system file ownership
robert at linuxfromscratch.org
Mon Jun 4 07:39:40 PDT 2007
On Monday June 4 2007 03:29:21 am Jan Dvořák wrote:
> Robert Connolly wrote:
> > The libcap-1.10/doc/capability.notes file says it's more secure for root
> > to not own any files on the system. It suggests having a 'system' user,
> > who never logs in, owning everything that root would normally own. This
> > is true to an extent...
> Okay... Some random daemon running as root without root's fs caps gets
> cracked. There is /bin/su owned by root for sure, so he modifies it,
> makes it setuid again and then switches to some random uid and runs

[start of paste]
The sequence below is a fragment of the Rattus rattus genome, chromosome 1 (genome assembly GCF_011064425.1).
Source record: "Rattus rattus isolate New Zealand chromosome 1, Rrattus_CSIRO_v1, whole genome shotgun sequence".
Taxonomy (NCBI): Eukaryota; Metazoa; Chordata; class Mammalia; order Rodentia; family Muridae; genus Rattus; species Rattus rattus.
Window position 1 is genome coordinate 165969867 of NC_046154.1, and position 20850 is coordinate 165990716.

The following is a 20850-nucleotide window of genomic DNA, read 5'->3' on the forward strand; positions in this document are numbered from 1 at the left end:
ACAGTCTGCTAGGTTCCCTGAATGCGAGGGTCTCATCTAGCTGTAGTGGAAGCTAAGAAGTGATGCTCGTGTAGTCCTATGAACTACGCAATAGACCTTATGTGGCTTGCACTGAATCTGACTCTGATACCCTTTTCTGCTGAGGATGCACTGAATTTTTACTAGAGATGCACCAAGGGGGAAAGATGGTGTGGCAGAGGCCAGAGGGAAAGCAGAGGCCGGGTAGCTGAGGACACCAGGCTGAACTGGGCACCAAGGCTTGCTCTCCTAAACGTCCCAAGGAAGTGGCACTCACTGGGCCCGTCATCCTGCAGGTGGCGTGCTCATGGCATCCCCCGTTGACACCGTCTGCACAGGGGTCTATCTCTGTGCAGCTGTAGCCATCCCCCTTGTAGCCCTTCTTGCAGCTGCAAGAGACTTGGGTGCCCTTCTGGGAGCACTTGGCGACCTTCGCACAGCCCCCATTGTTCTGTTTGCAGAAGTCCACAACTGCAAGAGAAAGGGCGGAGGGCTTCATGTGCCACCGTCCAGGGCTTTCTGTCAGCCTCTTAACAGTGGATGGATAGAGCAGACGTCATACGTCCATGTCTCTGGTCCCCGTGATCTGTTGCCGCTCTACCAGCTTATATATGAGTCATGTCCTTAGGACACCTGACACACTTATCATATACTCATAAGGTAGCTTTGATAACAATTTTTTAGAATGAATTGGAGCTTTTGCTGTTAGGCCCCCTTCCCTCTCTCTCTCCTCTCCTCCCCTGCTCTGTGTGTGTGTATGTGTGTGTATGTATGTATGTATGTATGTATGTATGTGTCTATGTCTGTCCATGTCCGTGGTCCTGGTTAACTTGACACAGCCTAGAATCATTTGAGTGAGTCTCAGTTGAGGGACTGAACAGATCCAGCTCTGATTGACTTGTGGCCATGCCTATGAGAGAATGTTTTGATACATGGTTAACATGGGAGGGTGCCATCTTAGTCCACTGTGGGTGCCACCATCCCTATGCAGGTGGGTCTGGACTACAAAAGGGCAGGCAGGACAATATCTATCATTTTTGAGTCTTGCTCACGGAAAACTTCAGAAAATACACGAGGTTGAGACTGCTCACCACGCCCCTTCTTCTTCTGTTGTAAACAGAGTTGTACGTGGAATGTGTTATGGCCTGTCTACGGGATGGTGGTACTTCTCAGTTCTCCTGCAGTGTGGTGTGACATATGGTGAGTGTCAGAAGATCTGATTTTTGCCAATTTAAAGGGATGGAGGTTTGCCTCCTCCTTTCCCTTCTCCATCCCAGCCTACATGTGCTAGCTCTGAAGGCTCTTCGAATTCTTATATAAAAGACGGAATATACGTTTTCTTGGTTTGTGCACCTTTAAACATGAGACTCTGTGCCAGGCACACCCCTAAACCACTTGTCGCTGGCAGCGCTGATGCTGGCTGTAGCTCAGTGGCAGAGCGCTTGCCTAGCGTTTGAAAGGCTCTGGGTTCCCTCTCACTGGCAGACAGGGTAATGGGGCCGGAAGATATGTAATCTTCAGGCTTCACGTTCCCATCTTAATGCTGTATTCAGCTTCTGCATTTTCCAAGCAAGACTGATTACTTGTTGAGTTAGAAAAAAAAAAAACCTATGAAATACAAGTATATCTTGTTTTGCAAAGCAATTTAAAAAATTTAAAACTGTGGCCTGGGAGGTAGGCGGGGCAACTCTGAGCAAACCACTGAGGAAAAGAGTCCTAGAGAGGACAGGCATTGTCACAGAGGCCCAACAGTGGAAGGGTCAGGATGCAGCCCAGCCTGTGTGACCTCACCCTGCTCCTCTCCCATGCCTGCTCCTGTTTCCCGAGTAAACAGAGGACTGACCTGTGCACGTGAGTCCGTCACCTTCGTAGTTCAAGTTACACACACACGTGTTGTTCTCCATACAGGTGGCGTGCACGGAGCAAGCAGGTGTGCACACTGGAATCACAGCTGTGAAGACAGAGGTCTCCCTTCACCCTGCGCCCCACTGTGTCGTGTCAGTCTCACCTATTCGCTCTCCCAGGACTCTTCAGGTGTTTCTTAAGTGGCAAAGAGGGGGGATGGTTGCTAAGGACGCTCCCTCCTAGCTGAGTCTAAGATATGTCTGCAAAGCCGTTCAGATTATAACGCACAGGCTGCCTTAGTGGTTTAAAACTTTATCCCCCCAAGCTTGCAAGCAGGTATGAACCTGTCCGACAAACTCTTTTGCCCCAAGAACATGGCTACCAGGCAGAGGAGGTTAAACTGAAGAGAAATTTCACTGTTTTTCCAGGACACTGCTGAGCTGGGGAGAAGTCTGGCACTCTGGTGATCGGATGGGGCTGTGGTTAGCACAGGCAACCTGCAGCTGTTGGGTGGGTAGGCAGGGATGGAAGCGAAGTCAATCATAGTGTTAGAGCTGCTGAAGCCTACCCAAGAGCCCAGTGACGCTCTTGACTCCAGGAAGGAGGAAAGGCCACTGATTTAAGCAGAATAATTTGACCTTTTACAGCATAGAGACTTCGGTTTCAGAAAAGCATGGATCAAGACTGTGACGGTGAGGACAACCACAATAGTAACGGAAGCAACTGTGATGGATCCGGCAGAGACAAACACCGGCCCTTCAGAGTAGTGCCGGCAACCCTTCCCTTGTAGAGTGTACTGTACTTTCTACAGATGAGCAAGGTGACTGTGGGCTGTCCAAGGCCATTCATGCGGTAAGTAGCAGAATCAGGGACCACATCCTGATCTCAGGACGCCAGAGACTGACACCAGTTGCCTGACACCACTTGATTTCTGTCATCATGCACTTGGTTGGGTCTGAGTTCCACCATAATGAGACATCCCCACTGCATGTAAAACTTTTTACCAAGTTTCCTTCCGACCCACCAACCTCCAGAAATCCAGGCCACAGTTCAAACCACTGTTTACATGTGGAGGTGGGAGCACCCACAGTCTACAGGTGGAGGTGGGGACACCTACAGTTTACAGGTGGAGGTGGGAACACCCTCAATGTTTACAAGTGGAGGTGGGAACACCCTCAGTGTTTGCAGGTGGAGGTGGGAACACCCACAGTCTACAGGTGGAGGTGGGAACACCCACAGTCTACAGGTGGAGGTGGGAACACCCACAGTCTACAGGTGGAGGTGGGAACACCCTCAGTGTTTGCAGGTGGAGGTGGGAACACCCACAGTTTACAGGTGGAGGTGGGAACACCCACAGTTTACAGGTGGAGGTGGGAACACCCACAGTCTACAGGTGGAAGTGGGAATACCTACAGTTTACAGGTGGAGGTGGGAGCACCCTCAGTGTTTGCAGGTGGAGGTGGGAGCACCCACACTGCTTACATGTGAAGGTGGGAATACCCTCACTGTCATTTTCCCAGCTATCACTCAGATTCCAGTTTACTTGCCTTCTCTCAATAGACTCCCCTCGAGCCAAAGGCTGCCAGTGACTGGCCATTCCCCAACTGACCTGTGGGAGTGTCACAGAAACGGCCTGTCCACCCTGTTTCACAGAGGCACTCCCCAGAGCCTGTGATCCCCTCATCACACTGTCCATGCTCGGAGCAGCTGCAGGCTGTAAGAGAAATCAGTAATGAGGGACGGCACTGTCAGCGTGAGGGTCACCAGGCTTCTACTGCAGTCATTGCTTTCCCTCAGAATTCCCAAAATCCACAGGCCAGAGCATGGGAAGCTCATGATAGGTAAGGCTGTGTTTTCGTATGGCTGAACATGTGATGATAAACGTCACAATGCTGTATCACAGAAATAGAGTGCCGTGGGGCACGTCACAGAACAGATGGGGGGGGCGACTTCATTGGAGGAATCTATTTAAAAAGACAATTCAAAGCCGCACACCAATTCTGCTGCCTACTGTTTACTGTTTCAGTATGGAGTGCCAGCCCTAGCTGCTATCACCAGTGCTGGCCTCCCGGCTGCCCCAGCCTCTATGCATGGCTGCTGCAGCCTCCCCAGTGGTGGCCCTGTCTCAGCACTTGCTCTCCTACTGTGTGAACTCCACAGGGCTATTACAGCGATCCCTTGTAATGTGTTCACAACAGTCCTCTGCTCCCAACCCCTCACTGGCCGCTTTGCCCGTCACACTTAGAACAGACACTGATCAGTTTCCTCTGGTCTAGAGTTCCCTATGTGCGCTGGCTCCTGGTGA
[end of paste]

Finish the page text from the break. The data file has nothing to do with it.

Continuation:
> /bin/su that does what is required.
> Would that work? How do you defend against this, if it does?
Drop CAP_SETGID and CAP_SETUID too. It would work if /bin/su inherits
capabilities, or lack of capabilities.
Root would be able to overwrite /bin/su, but wouldn't be able to use even a
modified /bin/su to elevate it's capabilities.
There are holes in this though. If root has write access on /etc/shadow then
the attacker can add a new user, replace root's password, start sshd, login
as the new user, and su up to root with full caps. So, root can't
own /etc/shadow... /bin/passwd would have to be suid-shadow. I'm not sure
what to do with /usr/sbin/useradd... su to the shadow user to add users? or
make useradd suid-shadow with only root, and shadow, having execute
permission. Either way, a root user without setuid caps wouldn't be able to
add new users, or change anyone's password.
There are probably more holes.
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